Collins Woodlot was part of the first group of properties protected by the town and the 300 Committee in 1986. The central trail on this property forms a portion of the nine-mile Falmouth Moraine Trail, a path that traces landscape created by glaciers during the last Ice Age. Collins Woodlot’s glacial past can be seen in its rocky hills and the pine bowl on the north side of the reserve. This tree-ringed depression was created when a chunk of ice broke off from a glacier and melted into the earth.
Collins Woodlot is one of the more wild sections of the Moraine Trail, with thickly wooded trails snaking up and down hills scattered with rocks. One trail leads to a fascinating old fire tower that stands high above the trees. This tower was built in 1914, and fire watchers still use it today during high-risk fire season.
The trails at Collins Woodlot are not always clearly marked or well maintained, making these paths better for experienced hikers. The main path along the Moraine Trail is 0.6 miles long and marked with white blazes, and there are many more side trails to explore. (Download trail map)
We recommend starting your walk at Collins Woodlot from the southern entrance on Service Road, a well-loved trailhead next to a dirt pull-off and a large Town of Falmouth conservation sign. Follow the northern branch of this trail, toward Blacksmith Shop Road, to circle around the scenic pine bowl. To gaze up at the old fire tower, head southeast from the pine bowl toward Firetower Road.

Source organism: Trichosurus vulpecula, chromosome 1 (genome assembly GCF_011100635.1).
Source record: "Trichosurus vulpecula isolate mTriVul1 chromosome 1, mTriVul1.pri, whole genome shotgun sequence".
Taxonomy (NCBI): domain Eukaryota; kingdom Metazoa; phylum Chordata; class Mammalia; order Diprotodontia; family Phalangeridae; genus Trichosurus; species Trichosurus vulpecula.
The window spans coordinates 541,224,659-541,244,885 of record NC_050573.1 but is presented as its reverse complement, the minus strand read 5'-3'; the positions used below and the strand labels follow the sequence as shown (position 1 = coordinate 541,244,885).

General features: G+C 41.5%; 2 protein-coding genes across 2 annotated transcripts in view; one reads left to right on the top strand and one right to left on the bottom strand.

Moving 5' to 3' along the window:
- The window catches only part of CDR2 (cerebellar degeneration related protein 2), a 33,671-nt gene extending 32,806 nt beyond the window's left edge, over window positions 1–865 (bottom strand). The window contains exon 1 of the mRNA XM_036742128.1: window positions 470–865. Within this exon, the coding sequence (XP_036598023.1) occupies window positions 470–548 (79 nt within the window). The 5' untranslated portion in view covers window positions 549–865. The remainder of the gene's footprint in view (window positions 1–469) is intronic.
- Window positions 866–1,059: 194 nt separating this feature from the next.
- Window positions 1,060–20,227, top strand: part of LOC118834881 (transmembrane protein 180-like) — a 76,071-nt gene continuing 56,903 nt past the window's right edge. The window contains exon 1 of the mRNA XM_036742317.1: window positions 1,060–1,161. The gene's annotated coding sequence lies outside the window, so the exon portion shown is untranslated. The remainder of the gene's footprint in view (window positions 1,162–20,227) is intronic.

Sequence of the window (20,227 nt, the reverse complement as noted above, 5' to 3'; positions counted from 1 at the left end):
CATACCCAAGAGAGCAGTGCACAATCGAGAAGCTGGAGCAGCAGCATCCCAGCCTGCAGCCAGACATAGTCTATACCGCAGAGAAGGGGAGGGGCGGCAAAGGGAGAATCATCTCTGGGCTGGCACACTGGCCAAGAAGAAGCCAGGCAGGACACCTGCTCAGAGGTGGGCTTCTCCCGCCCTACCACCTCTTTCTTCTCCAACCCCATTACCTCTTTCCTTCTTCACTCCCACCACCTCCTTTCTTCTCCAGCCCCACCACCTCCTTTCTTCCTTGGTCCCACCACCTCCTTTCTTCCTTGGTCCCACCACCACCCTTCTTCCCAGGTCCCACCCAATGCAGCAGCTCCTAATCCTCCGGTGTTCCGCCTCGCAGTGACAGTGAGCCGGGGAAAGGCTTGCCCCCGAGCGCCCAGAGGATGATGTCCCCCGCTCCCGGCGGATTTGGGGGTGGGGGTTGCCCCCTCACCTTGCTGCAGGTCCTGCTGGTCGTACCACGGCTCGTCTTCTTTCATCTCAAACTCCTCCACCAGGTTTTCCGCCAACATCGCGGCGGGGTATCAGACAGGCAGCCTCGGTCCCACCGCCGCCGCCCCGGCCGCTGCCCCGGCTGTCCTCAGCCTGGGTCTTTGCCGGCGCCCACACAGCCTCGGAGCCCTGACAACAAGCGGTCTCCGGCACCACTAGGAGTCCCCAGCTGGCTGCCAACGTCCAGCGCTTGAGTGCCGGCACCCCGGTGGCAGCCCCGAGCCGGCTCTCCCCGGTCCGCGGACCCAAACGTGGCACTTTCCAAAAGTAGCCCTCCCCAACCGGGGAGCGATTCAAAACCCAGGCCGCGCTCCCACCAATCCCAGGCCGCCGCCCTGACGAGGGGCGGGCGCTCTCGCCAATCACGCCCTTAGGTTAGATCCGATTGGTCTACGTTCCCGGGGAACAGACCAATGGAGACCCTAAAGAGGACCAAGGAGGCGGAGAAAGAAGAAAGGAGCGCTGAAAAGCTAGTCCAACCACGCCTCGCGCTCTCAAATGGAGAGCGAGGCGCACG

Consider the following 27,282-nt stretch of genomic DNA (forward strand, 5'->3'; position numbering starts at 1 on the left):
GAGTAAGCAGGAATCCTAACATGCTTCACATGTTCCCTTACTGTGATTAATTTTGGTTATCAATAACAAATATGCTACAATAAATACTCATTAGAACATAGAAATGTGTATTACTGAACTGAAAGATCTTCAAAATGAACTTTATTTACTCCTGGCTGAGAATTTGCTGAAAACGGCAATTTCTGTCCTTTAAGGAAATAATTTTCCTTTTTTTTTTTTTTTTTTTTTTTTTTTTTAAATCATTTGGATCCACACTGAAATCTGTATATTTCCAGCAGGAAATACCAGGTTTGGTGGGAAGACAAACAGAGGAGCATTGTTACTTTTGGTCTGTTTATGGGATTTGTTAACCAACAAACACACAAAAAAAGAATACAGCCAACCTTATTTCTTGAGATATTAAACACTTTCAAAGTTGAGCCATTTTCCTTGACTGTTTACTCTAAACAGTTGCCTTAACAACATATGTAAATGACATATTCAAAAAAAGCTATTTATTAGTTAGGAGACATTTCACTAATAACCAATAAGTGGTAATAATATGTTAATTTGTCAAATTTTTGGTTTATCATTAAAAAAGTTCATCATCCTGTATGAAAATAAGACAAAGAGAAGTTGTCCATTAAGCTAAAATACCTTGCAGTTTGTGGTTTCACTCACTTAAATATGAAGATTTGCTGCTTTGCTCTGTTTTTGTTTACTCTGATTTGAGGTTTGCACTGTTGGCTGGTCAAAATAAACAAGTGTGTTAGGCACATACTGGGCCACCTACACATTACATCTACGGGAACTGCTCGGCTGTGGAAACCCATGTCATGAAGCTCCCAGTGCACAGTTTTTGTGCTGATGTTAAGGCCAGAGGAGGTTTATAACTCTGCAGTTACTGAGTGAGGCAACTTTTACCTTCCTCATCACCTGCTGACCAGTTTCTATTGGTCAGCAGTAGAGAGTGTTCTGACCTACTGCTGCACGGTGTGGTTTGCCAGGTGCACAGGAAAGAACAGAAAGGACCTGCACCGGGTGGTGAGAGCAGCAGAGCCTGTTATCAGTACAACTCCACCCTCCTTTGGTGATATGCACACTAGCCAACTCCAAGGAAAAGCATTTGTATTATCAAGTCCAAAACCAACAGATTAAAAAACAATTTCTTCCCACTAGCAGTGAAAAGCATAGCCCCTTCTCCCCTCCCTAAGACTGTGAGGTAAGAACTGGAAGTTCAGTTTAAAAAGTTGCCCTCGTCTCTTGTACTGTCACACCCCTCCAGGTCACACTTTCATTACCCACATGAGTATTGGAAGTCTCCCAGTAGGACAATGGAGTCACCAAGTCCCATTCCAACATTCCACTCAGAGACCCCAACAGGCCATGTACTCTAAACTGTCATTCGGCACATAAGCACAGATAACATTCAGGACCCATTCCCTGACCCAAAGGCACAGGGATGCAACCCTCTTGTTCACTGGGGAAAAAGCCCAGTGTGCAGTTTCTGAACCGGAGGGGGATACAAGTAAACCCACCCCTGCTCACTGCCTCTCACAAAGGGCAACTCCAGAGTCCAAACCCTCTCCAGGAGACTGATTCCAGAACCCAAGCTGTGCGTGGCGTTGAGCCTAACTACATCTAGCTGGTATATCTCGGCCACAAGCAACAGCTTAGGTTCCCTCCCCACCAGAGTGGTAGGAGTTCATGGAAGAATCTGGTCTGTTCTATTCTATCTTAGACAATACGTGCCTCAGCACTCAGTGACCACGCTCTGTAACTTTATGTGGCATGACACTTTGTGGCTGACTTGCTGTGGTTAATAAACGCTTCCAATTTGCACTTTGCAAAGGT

If you’re heading through Collins Woodlot on the nine-mile Moraine Trail, you can reach the southern section at Long Pond & Falmouth Town Forest by carefully crossing Brick Kiln Road. If you’re trekking north, you’ll find the next section of the Moraine Trail by taking the trail off the northeast side of the kettle hole. Cross Blacksmith Shop Road to enter Kettle Holes Conservation Area just east of the wastewater facility service road.
Habitats & Wildlife
Part of Collins Woodlot was a nine-hole golf course in the 1920s and 30s, though no trace of the course remains today. Sunlit forest has sprung up in this space, complete with a wide variety of trees and plants. Look for beech, hickory, red and white pine, Norway and red spruce, oak, and locust trees along the trail. Blueberry bushes grow thick between the trees, alongside clusters of mayflower— the Massachusetts state flower — which opens delicate pink and white blossoms in the spring.
These quiet woods are also a haven for local wildlife, including small mammals, deer, foxes, and many songbirds. Don’t be surprised if you come around a corner to find a flock of turkeys barring your path; these birds love the shelter of Collins Woodlot’s dense trees.